Equiano makes clear he is born into a ruling family, in a culturally rich society that he refers to as a “nation of dancers, musicians, and poets,” and in which he himself is destined to inherit an important role. Though his inheritance of becoming an African ruler is interrupted when he is kidnapped and sold as a slave, the uniqueness of his destiny does not end. Instead, it morphs, in part because of the important role he takes on as a storyteller—a responsibility that is in line with similar roles in the Kingdom of Berain. His storytelling, however, doesn’t follow an oral tradition like the one he was born into, but instead a literary one, as a writer of his own experience. Equiano’s fate changes under the structures of white supremacy, but he is not stripped of his birthright.
With his eventual conversion to Christianity, Equiano is able to offer a religious frame to the injustice he sees while enslaved, and how he and other Black individuals are treated under an unequal society. Equiano’s newfound religiosity allows him to survive a shipwreck, having been foretold of the disaster in dreams like the Biblical figure Joseph, whose dreams helped him escape slavery in Egypt in Genesis. On a ship heading towards Belle-Isle, Equiano writes, “Every extraordinary escape, or signal deliverance, either of myself or others, I looked upon to be affected by the interposition of Providence. We had not been above ten days at sea before an incident of this kind happened.” While all the white men on the ship are drunk, Equiano, having been warned in dreams and given up drinking to become a better Christian, is able to evacuate the ship, saving everyone. Equiano feels chosen by God, even over white men who have more power than him.
Equiano connecting himself to a prophetic dream tradition aligns him with a rich Biblical history of God choosing particular figures to communicate his will who follow through using incredible action. Equiano being set apart in this way speaks to his importance as the protagonist of his narrative. God’s wanting to choose an African man to pursue heroic, providential actions speaks against the racial divisions of slavery. If God is choosing a Black man to save a ship instead of the white men aboard it, who are lazy and drunk, Equiano is suggesting that the Black man is just as acceptable as the white man. By using dreams as a method of communication between himself and the divine, Equiano stages himself as a significant protagonist with an important destiny. He also effectively calls upon his audience’s religious tradition, which therefore demands the attention of his readers.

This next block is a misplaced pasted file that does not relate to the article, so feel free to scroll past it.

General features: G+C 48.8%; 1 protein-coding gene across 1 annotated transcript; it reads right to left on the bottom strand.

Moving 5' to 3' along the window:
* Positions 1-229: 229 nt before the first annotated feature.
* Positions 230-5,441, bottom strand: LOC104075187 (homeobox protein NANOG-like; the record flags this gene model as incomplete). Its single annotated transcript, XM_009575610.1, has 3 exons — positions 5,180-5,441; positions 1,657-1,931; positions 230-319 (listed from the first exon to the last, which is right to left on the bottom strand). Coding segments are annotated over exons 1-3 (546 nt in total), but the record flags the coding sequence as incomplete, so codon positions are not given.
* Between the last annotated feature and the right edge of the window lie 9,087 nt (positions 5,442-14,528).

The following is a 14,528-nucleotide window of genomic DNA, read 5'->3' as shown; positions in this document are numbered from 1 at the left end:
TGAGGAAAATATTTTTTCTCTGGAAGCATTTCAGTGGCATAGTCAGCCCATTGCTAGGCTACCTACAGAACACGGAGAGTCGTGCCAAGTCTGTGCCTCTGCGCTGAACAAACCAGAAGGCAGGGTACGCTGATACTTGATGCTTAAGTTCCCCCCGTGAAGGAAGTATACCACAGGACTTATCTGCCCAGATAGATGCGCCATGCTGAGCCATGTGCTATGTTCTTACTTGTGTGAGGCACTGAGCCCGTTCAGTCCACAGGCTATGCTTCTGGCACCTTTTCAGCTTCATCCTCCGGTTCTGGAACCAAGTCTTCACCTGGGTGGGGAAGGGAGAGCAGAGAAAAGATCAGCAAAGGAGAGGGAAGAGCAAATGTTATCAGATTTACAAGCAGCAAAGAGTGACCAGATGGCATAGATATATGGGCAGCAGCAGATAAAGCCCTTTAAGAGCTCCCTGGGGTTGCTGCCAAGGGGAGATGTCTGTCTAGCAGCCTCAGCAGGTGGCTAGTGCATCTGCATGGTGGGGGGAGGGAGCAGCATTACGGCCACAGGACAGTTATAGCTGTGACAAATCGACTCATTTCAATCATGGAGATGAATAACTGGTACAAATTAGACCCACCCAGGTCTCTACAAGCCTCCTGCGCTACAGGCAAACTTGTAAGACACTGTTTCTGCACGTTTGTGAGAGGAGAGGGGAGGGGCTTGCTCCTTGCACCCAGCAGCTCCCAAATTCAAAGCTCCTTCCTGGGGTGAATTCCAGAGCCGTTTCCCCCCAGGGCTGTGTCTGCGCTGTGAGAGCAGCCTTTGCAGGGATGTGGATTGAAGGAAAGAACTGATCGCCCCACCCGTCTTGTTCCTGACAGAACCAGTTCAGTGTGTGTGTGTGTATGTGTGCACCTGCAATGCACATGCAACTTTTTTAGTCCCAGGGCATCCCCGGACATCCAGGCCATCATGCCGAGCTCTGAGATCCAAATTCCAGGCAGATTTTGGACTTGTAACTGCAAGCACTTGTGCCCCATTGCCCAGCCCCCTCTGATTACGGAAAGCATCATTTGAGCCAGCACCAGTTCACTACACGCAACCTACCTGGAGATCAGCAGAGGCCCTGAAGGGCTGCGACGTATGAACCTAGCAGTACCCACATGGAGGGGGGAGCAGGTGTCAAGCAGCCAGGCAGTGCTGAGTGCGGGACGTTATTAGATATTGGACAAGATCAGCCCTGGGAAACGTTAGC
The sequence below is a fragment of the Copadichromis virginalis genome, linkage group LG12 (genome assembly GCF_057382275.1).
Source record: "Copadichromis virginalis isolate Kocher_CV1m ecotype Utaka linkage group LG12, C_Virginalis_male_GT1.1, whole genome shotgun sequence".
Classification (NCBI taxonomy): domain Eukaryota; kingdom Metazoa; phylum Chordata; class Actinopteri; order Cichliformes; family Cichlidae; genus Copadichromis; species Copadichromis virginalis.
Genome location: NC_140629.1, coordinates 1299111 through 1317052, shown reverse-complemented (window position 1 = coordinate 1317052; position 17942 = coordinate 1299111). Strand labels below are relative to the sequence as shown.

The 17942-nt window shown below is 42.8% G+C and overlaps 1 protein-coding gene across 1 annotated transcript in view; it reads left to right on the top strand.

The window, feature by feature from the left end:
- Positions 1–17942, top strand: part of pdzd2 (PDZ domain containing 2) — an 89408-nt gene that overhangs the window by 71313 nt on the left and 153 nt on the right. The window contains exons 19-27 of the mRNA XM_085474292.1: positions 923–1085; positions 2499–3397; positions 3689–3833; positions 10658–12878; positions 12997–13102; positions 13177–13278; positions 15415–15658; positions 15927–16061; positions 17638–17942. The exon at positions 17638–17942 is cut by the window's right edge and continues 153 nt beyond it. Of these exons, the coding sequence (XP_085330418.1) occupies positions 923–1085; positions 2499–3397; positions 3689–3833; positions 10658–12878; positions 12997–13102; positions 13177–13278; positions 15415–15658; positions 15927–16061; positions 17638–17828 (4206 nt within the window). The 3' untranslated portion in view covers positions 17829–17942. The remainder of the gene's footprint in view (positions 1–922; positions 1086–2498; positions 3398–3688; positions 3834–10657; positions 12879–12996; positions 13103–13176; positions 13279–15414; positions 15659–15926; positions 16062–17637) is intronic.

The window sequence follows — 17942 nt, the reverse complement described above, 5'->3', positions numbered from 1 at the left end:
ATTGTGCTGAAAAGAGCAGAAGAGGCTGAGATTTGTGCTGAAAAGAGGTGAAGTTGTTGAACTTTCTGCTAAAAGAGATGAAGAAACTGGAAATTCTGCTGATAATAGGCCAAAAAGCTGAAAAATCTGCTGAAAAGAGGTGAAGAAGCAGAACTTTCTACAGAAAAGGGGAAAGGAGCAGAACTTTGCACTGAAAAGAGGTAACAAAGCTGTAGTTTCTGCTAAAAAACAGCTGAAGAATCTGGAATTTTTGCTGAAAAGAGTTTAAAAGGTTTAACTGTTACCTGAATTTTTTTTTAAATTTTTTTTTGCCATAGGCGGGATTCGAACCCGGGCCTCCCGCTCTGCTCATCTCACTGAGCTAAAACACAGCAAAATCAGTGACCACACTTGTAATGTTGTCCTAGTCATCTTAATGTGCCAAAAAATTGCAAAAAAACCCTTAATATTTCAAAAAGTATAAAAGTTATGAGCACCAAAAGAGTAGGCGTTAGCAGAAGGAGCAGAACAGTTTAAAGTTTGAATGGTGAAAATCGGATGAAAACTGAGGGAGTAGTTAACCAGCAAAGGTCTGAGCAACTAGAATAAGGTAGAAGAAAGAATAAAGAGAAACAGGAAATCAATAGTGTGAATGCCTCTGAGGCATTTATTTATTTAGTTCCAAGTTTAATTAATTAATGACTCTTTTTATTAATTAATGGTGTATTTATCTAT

Equiano’s narrative is focused on showing how society doesn’t allow his character to prosper, even though he completes heroic actions, has a divine birthright, and has converted to the Christian faith. Many times Equiano’s money is taken from him or he is cheated in other ways, but because he is Black, he is unable to find justice. His narrative clearly aligns itself with a tradition of anti-racism writing when he says, “The punishments of the slaves on every trifling occasion are so frequent, and so well known, together with the different instruments with which they are tortured, that it cannot any longer afford novelty to recite them; and they are too shocking to yield delight either to the writer or the reader.” In his slave narrative, Equiano creates a vehicle through multiple genre tropes borrowed from novels that grab his reader’s attention, all of which compose a frame through which he argues against the eradication of white supremacist structures. His adventure novel demonstrates that he’s a hero who is never rewarded for his bravery. His bildungsroman shows his journey to achieve his rightful destiny, which is constantly out of reach in a racist world. His conversion story proves that Christian virtue doesn’t automatically allow him to find a respected reputation among white society, even when recognized by God.
The slave narrative genre created by Equiano has been built upon by numerous Black authors, including William Grimes, Solomon Northrup, Frederic Douglass, and Harriet Jacobs. Such works are as much a means of arguing for racial justice as they are a way for Black authors to carve out space in the nonfiction genre for themselves. It’s a shallow reading that sees slave narratives as works where their Black authors are portrayed as victims, perhaps even perfect victims. In a closer reading of these narratives, which understands the use of literary convention, the innovation of Black writers, portraying their realities within a constraining genre form, is clear: slave narratives use structures and tropes to portray the effects of racist structures on individuals’ lives, argue for their humanity, and demand their liberation in an undeniable, effective, and brilliantly-rendered way.